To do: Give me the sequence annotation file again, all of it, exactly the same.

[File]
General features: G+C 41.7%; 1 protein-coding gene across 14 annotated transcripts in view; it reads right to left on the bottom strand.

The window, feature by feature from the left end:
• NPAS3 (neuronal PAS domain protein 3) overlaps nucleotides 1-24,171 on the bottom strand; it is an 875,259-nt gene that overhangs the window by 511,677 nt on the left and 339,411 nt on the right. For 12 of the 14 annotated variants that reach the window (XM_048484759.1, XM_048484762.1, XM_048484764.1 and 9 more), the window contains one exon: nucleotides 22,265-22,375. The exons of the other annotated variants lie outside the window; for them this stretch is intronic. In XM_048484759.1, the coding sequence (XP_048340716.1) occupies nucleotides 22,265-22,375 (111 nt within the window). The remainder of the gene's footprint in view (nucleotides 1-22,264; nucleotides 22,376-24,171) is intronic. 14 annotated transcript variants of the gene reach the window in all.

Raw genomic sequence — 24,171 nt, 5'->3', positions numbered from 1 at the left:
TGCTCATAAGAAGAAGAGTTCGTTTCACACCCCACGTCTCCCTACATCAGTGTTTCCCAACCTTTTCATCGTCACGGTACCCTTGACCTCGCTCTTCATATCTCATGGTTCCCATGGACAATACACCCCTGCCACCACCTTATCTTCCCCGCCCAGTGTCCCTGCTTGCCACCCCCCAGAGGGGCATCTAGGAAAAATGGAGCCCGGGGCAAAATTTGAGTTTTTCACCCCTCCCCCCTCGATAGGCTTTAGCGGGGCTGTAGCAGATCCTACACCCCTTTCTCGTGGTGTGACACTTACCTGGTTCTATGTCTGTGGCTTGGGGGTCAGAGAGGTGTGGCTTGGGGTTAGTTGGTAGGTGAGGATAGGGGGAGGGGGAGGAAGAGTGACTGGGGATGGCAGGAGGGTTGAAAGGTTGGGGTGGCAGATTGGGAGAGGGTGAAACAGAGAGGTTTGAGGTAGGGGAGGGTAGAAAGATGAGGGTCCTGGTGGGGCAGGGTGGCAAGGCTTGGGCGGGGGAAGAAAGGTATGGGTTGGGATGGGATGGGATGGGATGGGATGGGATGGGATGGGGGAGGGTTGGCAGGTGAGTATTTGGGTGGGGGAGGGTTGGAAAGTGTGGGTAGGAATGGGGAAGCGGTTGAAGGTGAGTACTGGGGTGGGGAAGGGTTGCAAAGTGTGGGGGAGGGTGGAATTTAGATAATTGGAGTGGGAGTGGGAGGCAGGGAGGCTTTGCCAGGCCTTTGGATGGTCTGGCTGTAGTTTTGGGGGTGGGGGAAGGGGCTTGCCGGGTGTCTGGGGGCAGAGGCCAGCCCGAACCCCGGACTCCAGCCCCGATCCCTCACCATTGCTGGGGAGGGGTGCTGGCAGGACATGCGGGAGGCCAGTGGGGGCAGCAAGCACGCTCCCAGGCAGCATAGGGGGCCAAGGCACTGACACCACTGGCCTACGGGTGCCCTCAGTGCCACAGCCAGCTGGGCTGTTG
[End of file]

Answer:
General features: G+C 41.7%; 1 protein-coding gene across 14 annotated transcripts in view; it reads right to left on the bottom strand.

The window, feature by feature from the left end:
• NPAS3 (neuronal PAS domain protein 3) overlaps nucleotides 1-24,171 on the bottom strand; it is an 875,259-nt gene that overhangs the window by 511,677 nt on the left and 339,411 nt on the right. For 12 of the 14 annotated variants that reach the window (XM_048484759.1, XM_048484762.1, XM_048484764.1 and 9 more), the window contains one exon: nucleotides 22,265-22,375. The exons of the other annotated variants lie outside the window; for them this stretch is intronic. In XM_048484759.1, the coding sequence (XP_048340716.1) occupies nucleotides 22,265-22,375 (111 nt within the window). The remainder of the gene's footprint in view (nucleotides 1-22,264; nucleotides 22,376-24,171) is intronic. 14 annotated transcript variants of the gene reach the window in all.

Raw genomic sequence — 24,171 nt, 5'->3', positions numbered from 1 at the left:
TGCTCATAAGAAGAAGAGTTCGTTTCACACCCCACGTCTCCCTACATCAGTGTTTCCCAACCTTTTCATCGTCACGGTACCCTTGACCTCGCTCTTCATATCTCATGGTTCCCATGGACAATACACCCCTGCCACCACCTTATCTTCCCCGCCCAGTGTCCCTGCTTGCCACCCCCCAGAGGGGCATCTAGGAAAAATGGAGCCCGGGGCAAAATTTGAGTTTTTCACCCCTCCCCCCTCGATAGGCTTTAGCGGGGCTGTAGCAGATCCTACACCCCTTTCTCGTGGTGTGACACTTACCTGGTTCTATGTCTGTGGCTTGGGGGTCAGAGAGGTGTGGCTTGGGGTTAGTTGGTAGGTGAGGATAGGGGGAGGGGGAGGAAGAGTGACTGGGGATGGCAGGAGGGTTGAAAGGTTGGGGTGGCAGATTGGGAGAGGGTGAAACAGAGAGGTTTGAGGTAGGGGAGGGTAGAAAGATGAGGGTCCTGGTGGGGCAGGGTGGCAAGGCTTGGGCGGGGGAAGAAAGGTATGGGTTGGGATGGGATGGGATGGGATGGGATGGGATGGGATGGGGGAGGGTTGGCAGGTGAGTATTTGGGTGGGGGAGGGTTGGAAAGTGTGGGTAGGAATGGGGAAGCGGTTGAAGGTGAGTACTGGGGTGGGGAAGGGTTGCAAAGTGTGGGGGAGGGTGGAATTTAGATAATTGGAGTGGGAGTGGGAGGCAGGGAGGCTTTGCCAGGCCTTTGGATGGTCTGGCTGTAGTTTTGGGGGTGGGGGAAGGGGCTTGCCGGGTGTCTGGGGGCAGAGGCCAGCCCGAACCCCGGACTCCAGCCCCGATCCCTCACCATTGCTGGGGAGGGGTGCTGGCAGGACATGCGGGAGGCCAGTGGGGGCAGCAAGCACGCTCCCAGGCAGCATAGGGGGCCAAGGCACTGACACCACTGGCCTACGGGTGCCCTCAGTGCCACAGCCAGCTGGGCTGTTG